Isaac Briggs

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Isaac Briggs
Born1763 (1763)
DiedJanuary 5, 1825(1825-01-05) (aged 61–62)
Alma materUniversity of Pennsylvania (B.A., M.A.)
Occupation
  • Engineer
  • surveyor
  • manufacturer
Spouse(s)
Hannah Brooke
(m. 1794)
Children8
RelativesWilliam Henry Farquhar
(son-in-law)
Arthur Briggs Farquhar
(nephew)

Isaac Briggs (1763– January 5, 1825) was an American engineer, surveyor and manufacturer. He lived much of his adult life with his family in Brookeville, Maryland.[1]

Early life[edit]

Isaac Briggs was born in Haverford, Pennsylvania in 1763 to Samuel and Mary Briggs, two Quakers. He studied at the College of Pennsylvania (the University of Pennsylvania today), where he graduated with a Bachelor of Arts in 1783 and a Master of Arts in engineering in 1786.[1]

Personal life[edit]

After his graduation, Briggs traveled, moving to Georgia and Georgetown, Washington, D.C. He married Hannah Brooke on August 27, 1794 and settled near Brookeville in Montgomery County, Maryland in their home Sharon, a 245 acres (99 ha) estate inherited from Hannah's father, Roger Brooke IV.[1] Together, they had eight children, including Margaret, who married William Henry Farquhar.[1][2]

Additionally, Briggs was a devout Quaker and a member of the American Philosophical Society. He was close friends with both Thomas Jefferson and James Madison.[1] In keeping with his Quaker beliefs, Briggs was an avid abolitionist and never owned slaves. He was a member of the Pennsylvania Society for Promoting the Abolition of Slavery as well as an abolitonist society in Wilmington, Delaware, through which he was active in supporting free black members of his community who were at risk of being kidnapped and sold back into enslavement.[3]

Career[edit]

On February 1, 1788, the Georgia legislature awarded Augusta inventor William Longstreet and his associate Isaac Briggs a patent for a steam engine. It is the only patent issued by the state because this was before the adoption of the Federal Constitution. In 1807 their engine was used to power a boat on a 5-mile journey against the current on the Savannah River. Only days before, Robert Fulton had sailed his new steamboat, the Clermont, from New York City up the Hudson River to Albany.)[4]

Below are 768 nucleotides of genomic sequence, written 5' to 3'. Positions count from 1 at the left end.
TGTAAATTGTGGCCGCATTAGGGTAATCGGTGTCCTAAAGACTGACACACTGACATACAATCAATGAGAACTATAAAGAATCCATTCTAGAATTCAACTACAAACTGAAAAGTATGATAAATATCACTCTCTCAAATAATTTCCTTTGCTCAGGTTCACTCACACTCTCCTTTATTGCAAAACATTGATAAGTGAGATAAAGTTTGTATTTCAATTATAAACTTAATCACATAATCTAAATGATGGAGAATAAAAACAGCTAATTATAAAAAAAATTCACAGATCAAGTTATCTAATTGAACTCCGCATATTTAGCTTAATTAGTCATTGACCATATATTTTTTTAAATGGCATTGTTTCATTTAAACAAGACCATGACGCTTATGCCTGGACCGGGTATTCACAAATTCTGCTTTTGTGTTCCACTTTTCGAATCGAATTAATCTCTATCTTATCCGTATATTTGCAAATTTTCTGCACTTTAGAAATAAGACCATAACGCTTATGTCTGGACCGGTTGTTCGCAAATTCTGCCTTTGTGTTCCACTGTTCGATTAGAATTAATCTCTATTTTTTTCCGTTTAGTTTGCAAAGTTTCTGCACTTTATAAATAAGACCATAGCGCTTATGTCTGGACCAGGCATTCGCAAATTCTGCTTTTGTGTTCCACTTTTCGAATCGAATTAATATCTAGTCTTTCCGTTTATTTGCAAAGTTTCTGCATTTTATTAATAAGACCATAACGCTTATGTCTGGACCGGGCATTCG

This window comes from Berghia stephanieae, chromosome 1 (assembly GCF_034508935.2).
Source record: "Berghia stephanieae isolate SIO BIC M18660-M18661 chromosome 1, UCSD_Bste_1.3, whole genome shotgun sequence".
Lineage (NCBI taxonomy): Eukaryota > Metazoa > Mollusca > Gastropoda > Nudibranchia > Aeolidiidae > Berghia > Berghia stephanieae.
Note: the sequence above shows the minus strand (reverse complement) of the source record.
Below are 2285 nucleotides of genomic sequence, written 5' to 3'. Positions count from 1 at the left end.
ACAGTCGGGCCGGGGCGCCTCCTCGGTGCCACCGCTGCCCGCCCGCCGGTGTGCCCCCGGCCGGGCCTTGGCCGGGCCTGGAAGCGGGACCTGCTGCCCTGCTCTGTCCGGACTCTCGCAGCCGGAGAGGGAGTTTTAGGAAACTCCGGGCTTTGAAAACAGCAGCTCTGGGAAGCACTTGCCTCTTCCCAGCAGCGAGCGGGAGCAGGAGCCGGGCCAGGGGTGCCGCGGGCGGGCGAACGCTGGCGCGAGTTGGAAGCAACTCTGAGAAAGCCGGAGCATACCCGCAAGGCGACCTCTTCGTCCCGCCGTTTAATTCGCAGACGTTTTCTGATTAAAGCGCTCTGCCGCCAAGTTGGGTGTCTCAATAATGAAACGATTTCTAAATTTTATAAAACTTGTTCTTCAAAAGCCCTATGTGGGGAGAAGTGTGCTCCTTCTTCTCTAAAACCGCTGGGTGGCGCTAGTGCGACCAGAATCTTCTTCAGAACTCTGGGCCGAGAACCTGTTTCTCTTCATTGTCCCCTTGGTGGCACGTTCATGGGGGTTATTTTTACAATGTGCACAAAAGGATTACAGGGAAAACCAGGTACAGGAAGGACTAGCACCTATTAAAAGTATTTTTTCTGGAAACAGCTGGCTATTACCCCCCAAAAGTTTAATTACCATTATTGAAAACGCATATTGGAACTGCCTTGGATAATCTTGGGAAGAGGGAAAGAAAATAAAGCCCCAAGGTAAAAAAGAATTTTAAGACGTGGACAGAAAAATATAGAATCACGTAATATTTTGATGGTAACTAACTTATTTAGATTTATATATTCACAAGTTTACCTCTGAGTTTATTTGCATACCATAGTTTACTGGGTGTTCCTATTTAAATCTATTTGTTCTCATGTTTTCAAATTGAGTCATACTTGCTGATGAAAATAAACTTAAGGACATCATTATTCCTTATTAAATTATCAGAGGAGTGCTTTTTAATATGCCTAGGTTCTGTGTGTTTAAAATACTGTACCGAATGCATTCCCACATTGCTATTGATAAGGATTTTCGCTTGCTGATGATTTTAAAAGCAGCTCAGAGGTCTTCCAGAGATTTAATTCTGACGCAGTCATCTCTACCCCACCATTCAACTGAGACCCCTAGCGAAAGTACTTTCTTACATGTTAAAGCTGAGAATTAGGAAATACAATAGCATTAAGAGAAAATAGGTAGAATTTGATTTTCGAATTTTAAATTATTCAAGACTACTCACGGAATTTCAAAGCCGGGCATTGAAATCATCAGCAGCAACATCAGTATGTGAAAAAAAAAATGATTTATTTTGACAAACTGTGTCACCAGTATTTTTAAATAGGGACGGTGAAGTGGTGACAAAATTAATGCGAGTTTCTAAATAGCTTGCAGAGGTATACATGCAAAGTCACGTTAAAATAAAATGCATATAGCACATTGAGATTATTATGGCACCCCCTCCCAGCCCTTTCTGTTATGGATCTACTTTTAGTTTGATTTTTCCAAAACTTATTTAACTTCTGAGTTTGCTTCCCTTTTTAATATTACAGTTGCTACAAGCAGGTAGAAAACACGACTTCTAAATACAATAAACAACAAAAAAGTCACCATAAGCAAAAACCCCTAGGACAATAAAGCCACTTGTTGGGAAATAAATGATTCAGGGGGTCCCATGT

Briggs was a renowned surveyor and engineer. During 1791-1792, he assisted Andrew Ellicott in the survey of the boundaries of the original District of Columbia (see Boundary Markers of the Original District of Columbia).[5] In 1803 President Thomas Jefferson appointed him to be the Surveyor General of the Mississippi Territory.[6] In 1814, he relocated to Wilmington, Delaware to work as a superintendent of Thomas Little & Company, a textile mill.[1] In 1818, New York Governor DeWitt Clinton appointed Briggs as one of the chief engineers of the Erie Canal.[1] He returned home in January 1819 and was appointed by Thomas Moore in March 1819 as a chief engineer in Virginia on the James River and Kanawha Canal. He would be promoted to principal engineer after Moore's death in 1822, but did not complete any major portion of the canal.[1]

Additionally, he was devoted to developing domestic agriculture and manufacturing. He co-founded the American Board of Agriculture and a cotton mill and manufacturing town at Triadelphia in Montgomery County, Maryland in 1809.[1][7]

Death[edit]

Briggs became ill while working on the James River and Kanawha Canal in Virginia. He died at home at Sharon near Brookeville on January 5, 1825.[1][8]

References[edit]

  1. ^ a b c d e f g h i j "Isaac Briggs (1763-1825)". Maryland State Archives. Retrieved 12 November 2013.
  2. ^ "Farquhar Property (The Cedars), Sandy Spring, MD" (PDF). montgomeryplanningboard.org. Retrieved 2021-06-29.
  3. ^ "Isaac Briggs (1763-1825)". Maryland State Archives. Retrieved 2021-10-05.
  4. ^ Knight, Lucian Lamar (1917). A Standard History of Georgia and Georgians. Lewis Publishing Company. p. 367. steamboat patent Isaac Briggs.
  5. ^ Mathews, Catharine Van Cortlandt (1908). "Chapter IV: The City of Washington in the Territory of Columbia, 1791–1793". Andrew Ellicott: His Life and Letters. Grafton Press. pp. 81–86. ISBN 9780795015106. At Google Books.
  6. ^ "Isaac Briggs". Thomas Jefferson Encyclopedia. Retrieved 12 November 2013.
  7. ^ Barnard, Ella Kent (1912). "Isaac Briggs, A.M., F.A.P.S". Maryland Historical Magazine. 7: 409–419.
  8. ^ "Isaac Briggs Death Notice". Richmond Enquirer. 13 January 1825.

External links[edit]